I love photography, it is just that plain and simple. Capturing the Motions of Life, preserved, frozen in the moment for all times.
Just like most people my age, I started out taking photos as a child, using a Kodak 110 Instamatic. Around 1982, I moved up to a 35 mm Minolta XG-1 film camera. Woot! That Minolta was great and wonderfully versatile, being able to use 12, 24 or 36 frames on a roll and an ASA range of 50 – 800 Kodachrome.
I used the Minolta with great satisfaction until 1984. I had just spent a lovely week relaxing on the Île du Levant where I had shot six whole rolls of 36 frame film while stalking wildlife and nightlife. One the day that I was to return to Hyères, France via the local ferry, a summer storm came up over the Gulf of Lion.
Needless to say, small ferries on rough water are a little bouncy and not very stable. Suffice to say, the bouncy instability put my wonderful Minolta at the bottom of the bay about 6 kilometers from the port. I miss my Minolta, it was my first ‘real’ camera.
For about a year, life, a lack of time, and military duties kept me away from photography, but I used what free time I had mostly wisely, mostly. I took some of the available military correspondence courses on photography and learned a great deal. Eventually, I fell in to a pretty good deal on a Canon AE-1. I have been a “Canonista” ever since.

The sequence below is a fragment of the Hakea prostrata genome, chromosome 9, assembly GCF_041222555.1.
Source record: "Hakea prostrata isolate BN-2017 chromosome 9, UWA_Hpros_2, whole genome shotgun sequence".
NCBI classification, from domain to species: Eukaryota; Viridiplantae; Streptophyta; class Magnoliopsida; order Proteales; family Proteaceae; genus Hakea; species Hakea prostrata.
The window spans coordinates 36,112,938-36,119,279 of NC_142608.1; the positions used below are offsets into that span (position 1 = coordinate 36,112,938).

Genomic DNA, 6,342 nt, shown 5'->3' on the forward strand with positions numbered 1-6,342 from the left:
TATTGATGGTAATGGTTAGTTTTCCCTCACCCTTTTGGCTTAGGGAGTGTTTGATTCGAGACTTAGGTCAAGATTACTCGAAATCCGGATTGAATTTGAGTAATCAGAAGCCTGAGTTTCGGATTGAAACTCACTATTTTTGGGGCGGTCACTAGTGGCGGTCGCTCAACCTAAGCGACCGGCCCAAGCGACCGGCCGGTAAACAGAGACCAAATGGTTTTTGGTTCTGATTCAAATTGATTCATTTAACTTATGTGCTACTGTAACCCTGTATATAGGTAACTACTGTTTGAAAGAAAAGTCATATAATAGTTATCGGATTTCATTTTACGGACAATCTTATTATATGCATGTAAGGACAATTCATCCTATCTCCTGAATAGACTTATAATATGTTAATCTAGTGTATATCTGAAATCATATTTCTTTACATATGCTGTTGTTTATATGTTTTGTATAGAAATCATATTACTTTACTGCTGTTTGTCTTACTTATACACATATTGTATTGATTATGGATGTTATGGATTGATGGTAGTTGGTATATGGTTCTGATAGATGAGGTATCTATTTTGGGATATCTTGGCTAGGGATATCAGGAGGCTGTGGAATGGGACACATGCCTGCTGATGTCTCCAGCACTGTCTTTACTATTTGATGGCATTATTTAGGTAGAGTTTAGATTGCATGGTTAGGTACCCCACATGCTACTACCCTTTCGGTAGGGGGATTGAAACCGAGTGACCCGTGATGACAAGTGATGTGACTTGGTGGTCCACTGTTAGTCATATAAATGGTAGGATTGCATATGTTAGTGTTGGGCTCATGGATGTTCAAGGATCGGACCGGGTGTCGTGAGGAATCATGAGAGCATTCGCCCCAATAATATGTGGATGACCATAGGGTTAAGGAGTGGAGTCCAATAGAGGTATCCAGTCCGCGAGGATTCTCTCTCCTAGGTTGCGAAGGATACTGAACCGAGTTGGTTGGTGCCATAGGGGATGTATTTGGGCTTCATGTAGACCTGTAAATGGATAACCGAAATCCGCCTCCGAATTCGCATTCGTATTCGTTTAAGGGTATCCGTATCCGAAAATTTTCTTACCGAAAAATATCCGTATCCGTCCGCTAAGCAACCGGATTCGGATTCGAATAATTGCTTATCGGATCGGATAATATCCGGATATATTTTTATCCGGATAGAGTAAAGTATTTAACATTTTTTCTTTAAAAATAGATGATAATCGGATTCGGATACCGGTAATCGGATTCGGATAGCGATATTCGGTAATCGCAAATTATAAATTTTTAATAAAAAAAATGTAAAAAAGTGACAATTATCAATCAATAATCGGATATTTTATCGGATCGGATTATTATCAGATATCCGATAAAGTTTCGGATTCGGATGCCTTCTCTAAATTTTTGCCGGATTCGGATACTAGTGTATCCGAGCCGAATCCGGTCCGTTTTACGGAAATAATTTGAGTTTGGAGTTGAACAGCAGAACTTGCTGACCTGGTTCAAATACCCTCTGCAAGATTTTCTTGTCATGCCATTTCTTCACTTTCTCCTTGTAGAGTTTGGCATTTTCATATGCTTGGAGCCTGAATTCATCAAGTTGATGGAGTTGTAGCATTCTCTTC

While I was stationed in West Germany (yes, it was West Germany at the time), I had the great fortune to find a little side street, no name, camera shop in Erlangen owned by a very understanding and patient elderly gentleman named Heinrich.
I learned more about photography in six months of hanging around his shop then I had ever learned before. I truly believe that Heinrich had forgotten more about photography in his 87 years of life then I will ever know. Rest well Heinrich, and may the light and shadow forever play in your favor.
Since those early years, I have attempted to continually refine my skill in photography and my abilities at perception. With thousands of hours of practice, taking classes, teaching classes, leeching knowledge from other photographers, and attending seminars, my skill set as a photographer has continually improved. So maybe one day, with luck, I will have half as much skill as my old mentor Heinrich.